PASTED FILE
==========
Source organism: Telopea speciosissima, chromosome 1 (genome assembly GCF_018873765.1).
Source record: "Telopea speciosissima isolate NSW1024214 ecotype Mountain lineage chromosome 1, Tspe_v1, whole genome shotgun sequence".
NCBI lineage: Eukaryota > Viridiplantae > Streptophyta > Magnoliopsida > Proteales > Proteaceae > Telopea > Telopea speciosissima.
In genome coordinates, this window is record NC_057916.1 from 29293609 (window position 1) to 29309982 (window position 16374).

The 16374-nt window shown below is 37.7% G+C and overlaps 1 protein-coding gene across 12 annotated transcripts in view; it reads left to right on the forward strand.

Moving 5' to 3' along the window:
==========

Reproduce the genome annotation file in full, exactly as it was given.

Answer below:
Source organism: Telopea speciosissima, chromosome 1 (genome assembly GCF_018873765.1).
Source record: "Telopea speciosissima isolate NSW1024214 ecotype Mountain lineage chromosome 1, Tspe_v1, whole genome shotgun sequence".
NCBI lineage: Eukaryota > Viridiplantae > Streptophyta > Magnoliopsida > Proteales > Proteaceae > Telopea > Telopea speciosissima.
In genome coordinates, this window is record NC_057916.1 from 29293609 (window position 1) to 29309982 (window position 16374).

The 16374-nt window shown below is 37.7% G+C and overlaps 1 protein-coding gene across 12 annotated transcripts in view; it reads left to right on the forward strand.

Moving 5' to 3' along the window: